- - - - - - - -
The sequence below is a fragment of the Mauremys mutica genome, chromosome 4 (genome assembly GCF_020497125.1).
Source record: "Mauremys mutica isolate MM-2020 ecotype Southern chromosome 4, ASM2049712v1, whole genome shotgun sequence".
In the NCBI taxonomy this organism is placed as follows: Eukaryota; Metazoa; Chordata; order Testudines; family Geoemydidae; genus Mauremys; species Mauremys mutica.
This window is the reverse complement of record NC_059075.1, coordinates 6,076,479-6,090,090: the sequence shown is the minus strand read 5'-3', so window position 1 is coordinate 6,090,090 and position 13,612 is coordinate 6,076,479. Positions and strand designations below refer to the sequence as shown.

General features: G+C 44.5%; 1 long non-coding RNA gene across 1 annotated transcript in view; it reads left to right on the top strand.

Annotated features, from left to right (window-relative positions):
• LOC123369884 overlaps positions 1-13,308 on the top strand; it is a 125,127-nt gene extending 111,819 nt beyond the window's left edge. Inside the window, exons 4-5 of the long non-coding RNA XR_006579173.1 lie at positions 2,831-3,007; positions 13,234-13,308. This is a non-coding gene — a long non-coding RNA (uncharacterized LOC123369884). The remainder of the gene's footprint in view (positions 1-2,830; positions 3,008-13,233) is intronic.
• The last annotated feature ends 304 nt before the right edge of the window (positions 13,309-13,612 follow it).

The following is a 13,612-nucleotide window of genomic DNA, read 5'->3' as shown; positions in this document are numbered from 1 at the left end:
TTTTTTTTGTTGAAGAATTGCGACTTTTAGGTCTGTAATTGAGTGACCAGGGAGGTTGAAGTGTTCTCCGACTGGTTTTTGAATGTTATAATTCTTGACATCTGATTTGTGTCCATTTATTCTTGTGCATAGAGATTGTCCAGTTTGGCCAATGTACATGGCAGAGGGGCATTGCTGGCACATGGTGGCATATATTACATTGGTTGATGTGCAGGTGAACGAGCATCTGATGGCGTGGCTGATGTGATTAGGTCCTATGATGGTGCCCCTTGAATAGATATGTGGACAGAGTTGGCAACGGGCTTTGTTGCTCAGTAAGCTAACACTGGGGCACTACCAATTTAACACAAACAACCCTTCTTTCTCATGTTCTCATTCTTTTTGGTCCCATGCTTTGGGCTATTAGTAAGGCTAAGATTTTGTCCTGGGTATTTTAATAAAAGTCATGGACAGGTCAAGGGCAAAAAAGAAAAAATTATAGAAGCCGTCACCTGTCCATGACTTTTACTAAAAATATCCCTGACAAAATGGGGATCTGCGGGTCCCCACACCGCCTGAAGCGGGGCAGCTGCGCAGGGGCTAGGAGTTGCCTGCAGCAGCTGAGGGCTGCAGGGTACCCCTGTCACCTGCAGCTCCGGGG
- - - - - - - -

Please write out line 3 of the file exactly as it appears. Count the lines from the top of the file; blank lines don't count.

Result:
In the NCBI taxonomy this organism is placed as follows: Eukaryota; Metazoa; Chordata; order Testudines; family Geoemydidae; genus Mauremys; species Mauremys mutica.